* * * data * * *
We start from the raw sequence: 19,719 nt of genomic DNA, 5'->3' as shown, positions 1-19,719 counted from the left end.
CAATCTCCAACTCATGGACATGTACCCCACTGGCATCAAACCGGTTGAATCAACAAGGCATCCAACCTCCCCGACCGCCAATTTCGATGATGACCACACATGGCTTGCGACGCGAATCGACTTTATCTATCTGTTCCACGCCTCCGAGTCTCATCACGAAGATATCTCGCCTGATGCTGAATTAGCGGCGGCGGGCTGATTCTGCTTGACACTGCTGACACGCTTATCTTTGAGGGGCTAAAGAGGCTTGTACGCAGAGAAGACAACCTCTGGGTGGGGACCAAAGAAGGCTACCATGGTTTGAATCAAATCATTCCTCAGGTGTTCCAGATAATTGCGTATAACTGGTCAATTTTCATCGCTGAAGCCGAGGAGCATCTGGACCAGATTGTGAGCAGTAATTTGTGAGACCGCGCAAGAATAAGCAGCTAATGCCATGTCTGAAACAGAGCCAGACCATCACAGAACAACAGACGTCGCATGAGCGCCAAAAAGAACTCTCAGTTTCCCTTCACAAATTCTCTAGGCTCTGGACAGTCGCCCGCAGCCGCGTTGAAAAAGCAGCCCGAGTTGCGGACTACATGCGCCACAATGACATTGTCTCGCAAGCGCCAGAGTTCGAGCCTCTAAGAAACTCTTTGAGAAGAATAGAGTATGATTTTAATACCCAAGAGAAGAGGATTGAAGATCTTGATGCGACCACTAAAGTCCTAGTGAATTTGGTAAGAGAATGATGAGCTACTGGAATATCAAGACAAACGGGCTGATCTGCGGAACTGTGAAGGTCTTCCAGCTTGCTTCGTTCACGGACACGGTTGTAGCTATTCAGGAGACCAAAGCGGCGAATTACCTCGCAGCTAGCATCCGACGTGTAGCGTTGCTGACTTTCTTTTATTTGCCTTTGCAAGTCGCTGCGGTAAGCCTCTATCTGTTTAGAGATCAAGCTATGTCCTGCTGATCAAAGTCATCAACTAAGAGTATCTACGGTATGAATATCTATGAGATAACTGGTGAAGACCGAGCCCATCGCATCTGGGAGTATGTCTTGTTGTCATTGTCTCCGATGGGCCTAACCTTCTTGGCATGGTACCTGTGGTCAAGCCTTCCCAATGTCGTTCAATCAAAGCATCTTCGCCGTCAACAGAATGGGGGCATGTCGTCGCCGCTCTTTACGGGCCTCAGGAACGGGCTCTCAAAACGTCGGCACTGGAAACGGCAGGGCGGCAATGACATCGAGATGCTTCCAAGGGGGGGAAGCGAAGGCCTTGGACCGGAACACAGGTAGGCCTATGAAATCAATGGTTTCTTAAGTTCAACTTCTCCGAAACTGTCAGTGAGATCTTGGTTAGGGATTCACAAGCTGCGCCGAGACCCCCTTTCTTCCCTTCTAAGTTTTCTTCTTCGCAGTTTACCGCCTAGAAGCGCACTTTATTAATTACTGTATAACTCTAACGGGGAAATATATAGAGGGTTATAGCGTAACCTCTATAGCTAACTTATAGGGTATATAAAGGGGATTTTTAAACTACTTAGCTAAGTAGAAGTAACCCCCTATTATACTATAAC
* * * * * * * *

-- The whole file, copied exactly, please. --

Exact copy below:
We start from the raw sequence: 19,719 nt of genomic DNA, 5'->3' as shown, positions 1-19,719 counted from the left end.
CAATCTCCAACTCATGGACATGTACCCCACTGGCATCAAACCGGTTGAATCAACAAGGCATCCAACCTCCCCGACCGCCAATTTCGATGATGACCACACATGGCTTGCGACGCGAATCGACTTTATCTATCTGTTCCACGCCTCCGAGTCTCATCACGAAGATATCTCGCCTGATGCTGAATTAGCGGCGGCGGGCTGATTCTGCTTGACACTGCTGACACGCTTATCTTTGAGGGGCTAAAGAGGCTTGTACGCAGAGAAGACAACCTCTGGGTGGGGACCAAAGAAGGCTACCATGGTTTGAATCAAATCATTCCTCAGGTGTTCCAGATAATTGCGTATAACTGGTCAATTTTCATCGCTGAAGCCGAGGAGCATCTGGACCAGATTGTGAGCAGTAATTTGTGAGACCGCGCAAGAATAAGCAGCTAATGCCATGTCTGAAACAGAGCCAGACCATCACAGAACAACAGACGTCGCATGAGCGCCAAAAAGAACTCTCAGTTTCCCTTCACAAATTCTCTAGGCTCTGGACAGTCGCCCGCAGCCGCGTTGAAAAAGCAGCCCGAGTTGCGGACTACATGCGCCACAATGACATTGTCTCGCAAGCGCCAGAGTTCGAGCCTCTAAGAAACTCTTTGAGAAGAATAGAGTATGATTTTAATACCCAAGAGAAGAGGATTGAAGATCTTGATGCGACCACTAAAGTCCTAGTGAATTTGGTAAGAGAATGATGAGCTACTGGAATATCAAGACAAACGGGCTGATCTGCGGAACTGTGAAGGTCTTCCAGCTTGCTTCGTTCACGGACACGGTTGTAGCTATTCAGGAGACCAAAGCGGCGAATTACCTCGCAGCTAGCATCCGACGTGTAGCGTTGCTGACTTTCTTTTATTTGCCTTTGCAAGTCGCTGCGGTAAGCCTCTATCTGTTTAGAGATCAAGCTATGTCCTGCTGATCAAAGTCATCAACTAAGAGTATCTACGGTATGAATATCTATGAGATAACTGGTGAAGACCGAGCCCATCGCATCTGGGAGTATGTCTTGTTGTCATTGTCTCCGATGGGCCTAACCTTCTTGGCATGGTACCTGTGGTCAAGCCTTCCCAATGTCGTTCAATCAAAGCATCTTCGCCGTCAACAGAATGGGGGCATGTCGTCGCCGCTCTTTACGGGCCTCAGGAACGGGCTCTCAAAACGTCGGCACTGGAAACGGCAGGGCGGCAATGACATCGAGATGCTTCCAAGGGGGGGAAGCGAAGGCCTTGGACCGGAACACAGGTAGGCCTATGAAATCAATGGTTTCTTAAGTTCAACTTCTCCGAAACTGTCAGTGAGATCTTGGTTAGGGATTCACAAGCTGCGCCGAGACCCCCTTTCTTCCCTTCTAAGTTTTCTTCTTCGCAGTTTACCGCCTAGAAGCGCACTTTATTAATTACTGTATAACTCTAACGGGGAAATATATAGAGGGTTATAGCGTAACCTCTATAGCTAACTTATAGGGTATATAAAGGGGATTTTTAAACTACTTAGCTAAGTAGAAGTAACCCCCTATTATACTATAAC